Lebron James Keeps His Friends Close; Kobe Bryant Keeps His Enemies Closer

Sipan MathevosianContributor IISeptember 28, 2010

It may seem unusual at first to liken the decisions of two phenomenal basketball players and their respective NBA teams to the military philosophies of a two and a half millennium's old Chinese general, and in all honesty it sort of is.  But the truth of the matter is, that in this past off-season, LeBron James has kept his friends close, and Kobe Bryant has kept his enemies closer.  Now the absolute truth of this proverb really depends on what is going to benefit the individual the most.  If your friends are unbelievably talented, and strong willed, and exceptional basketball players in this case, then maybe keeping your friends close is the best decision you can make.  If you have already cemented your legacy, are a powerful enough group with the friends (teammates) you already have, then it is probably best to keep your enemies (rivals) closer.  With opposite agendas on the opposite coasts, LeBron James and Kobe Bryant used different tactics to improve their situations.  LeBron James, whose Cleveland Cavalier teams have had the best regular season record two years in a row, must have still felt that he wasn't good enough with his current squad to win a championship, based on playoff performances.  And the fact that he had two free agent friends who were willing to join forces, made easy the decision for him to keep his friends closer.  In the case of Kobe and the Lakers, a back-to-back championship run obviously shows that the team is a uniform, well tested and well proven group of individuals, and the only way to improve was to bring in rivals and competitive defensive players.  When you are on top, as Bryant and the Lakers surely are, eliminating your rivals by bringing them onto your squad with the promise of winning another championship is an obvious undertaking.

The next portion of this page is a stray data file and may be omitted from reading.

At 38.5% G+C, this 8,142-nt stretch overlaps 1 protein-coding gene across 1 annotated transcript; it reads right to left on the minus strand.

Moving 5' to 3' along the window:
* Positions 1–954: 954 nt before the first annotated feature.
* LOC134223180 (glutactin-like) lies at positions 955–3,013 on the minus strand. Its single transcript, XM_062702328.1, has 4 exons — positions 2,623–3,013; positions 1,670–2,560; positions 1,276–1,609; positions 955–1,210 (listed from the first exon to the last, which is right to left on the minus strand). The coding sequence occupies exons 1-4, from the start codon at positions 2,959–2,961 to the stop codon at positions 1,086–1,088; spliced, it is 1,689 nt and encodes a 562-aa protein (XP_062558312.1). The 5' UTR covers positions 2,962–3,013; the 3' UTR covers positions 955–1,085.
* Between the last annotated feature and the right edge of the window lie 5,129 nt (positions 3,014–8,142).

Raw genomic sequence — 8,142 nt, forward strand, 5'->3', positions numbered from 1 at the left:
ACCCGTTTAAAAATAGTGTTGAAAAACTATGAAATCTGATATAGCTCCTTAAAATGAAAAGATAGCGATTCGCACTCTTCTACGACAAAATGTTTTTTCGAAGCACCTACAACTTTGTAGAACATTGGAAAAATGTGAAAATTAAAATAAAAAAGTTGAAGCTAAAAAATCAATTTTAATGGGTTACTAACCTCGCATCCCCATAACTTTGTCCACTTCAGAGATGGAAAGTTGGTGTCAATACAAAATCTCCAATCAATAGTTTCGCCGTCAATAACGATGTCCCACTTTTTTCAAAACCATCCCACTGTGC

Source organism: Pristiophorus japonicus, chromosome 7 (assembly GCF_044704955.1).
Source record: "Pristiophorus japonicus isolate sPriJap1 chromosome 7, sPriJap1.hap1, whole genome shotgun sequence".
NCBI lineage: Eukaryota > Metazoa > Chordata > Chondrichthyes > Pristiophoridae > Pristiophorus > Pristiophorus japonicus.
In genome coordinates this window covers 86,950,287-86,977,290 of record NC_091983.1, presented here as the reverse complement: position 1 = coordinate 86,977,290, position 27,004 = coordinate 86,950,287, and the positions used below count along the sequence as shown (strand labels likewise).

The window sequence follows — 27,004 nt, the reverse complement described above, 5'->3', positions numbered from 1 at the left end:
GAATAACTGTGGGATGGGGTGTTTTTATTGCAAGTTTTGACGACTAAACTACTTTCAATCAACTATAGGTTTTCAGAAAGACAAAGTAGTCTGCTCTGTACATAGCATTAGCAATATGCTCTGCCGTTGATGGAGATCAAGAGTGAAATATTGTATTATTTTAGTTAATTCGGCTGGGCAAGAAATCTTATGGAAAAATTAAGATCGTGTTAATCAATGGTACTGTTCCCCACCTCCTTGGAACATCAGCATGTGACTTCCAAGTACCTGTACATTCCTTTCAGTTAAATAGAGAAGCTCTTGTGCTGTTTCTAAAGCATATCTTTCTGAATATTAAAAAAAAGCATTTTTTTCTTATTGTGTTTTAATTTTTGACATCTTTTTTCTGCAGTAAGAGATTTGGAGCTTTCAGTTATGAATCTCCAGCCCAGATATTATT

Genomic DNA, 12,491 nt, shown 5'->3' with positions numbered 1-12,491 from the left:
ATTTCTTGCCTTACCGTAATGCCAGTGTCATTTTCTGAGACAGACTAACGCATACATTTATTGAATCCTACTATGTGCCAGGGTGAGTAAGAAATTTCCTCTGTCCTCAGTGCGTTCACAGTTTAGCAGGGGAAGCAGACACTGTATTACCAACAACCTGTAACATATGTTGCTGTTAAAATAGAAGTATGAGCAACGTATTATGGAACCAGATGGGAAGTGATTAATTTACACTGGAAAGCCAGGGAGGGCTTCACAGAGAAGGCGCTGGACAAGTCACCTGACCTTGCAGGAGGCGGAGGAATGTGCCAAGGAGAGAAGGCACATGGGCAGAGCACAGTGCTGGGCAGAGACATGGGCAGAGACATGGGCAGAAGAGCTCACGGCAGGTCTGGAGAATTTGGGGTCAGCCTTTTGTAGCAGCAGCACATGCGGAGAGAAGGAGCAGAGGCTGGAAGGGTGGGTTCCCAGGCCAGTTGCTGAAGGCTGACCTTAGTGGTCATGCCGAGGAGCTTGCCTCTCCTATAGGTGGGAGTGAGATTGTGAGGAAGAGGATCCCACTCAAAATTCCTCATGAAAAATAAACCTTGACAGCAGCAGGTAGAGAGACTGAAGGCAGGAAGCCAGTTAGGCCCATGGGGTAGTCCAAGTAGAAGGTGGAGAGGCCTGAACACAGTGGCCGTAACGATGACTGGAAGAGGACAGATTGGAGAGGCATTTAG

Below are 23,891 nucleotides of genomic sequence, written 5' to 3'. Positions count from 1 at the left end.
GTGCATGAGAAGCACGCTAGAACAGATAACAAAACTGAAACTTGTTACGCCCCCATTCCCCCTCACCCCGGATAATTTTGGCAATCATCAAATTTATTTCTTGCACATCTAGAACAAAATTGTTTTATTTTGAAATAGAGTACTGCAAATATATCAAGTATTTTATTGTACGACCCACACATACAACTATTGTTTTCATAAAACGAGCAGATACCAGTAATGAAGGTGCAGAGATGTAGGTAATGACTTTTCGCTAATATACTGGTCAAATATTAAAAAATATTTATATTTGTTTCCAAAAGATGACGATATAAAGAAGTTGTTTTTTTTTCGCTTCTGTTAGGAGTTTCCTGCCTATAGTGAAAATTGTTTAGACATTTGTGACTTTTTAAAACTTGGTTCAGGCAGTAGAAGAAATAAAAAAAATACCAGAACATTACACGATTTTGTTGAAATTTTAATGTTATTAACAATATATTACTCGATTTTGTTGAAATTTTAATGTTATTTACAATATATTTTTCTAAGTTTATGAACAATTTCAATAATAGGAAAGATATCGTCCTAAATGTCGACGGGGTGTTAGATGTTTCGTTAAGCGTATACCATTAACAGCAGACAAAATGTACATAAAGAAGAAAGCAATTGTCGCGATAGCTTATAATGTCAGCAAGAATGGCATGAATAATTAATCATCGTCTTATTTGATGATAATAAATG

Now the aim of this article is not to blast the actions of James, and defend those of Bryant.  It is only to examine whether or not these two players made beneficial decisions, only taking winning basketball games into account, referencing the saying: "Keep your friends close, but keep your enemies closer."    However, I do have to state my opinions on the matter so you know where my bias lies, so a quick tangent:

Do I think LeBron James should have gone to Miami?  No.  I am fan of superior players establishing their own teams and competing against each other.  If he was leaving, I think Chicago or New York would have been better choices.  I think he should have stayed in Cleveland though, because the team seemed to be going in the right direction.  I think the pressure of getting a ring and carrying a whole city's championship drought on his back was unbearable.  As a fan of the game, I think he took the easy way out.  What do I think of "The Decision?" I think it was the most poorly executed excuse for a television segment in sports;  it made him look narcissistic, egomaniacal, and very unaware and uncaring of the city who idolized him for several years.  But still...it was just a show...that was poorly executed, and an hour long segment about your decision on where to play basketball would make anyone look the same exact way.  Do I think he ruined his basketball legacy? No! No! No!  Anyone who thinks this is delusional, and a victim of our "What have you done for me lately?" society.  Winning cures everything, and this is an undeniable fact.  Kobe Bryant went through his own version of public relations suicide and he came out on top.  Why? Because the guy is a winner.  His skills and talent were always there, but winning kills all the talk.  I do think, however, that any time someone puts LeBron's name in the greatest ever argument, someone will say he copped out for championships.  But again, winning cures everything, as does time.  He might never be loved by basketball fans outside of Miami the same way (Cavs fan nodding violently), but if he wins, his game will always be respected.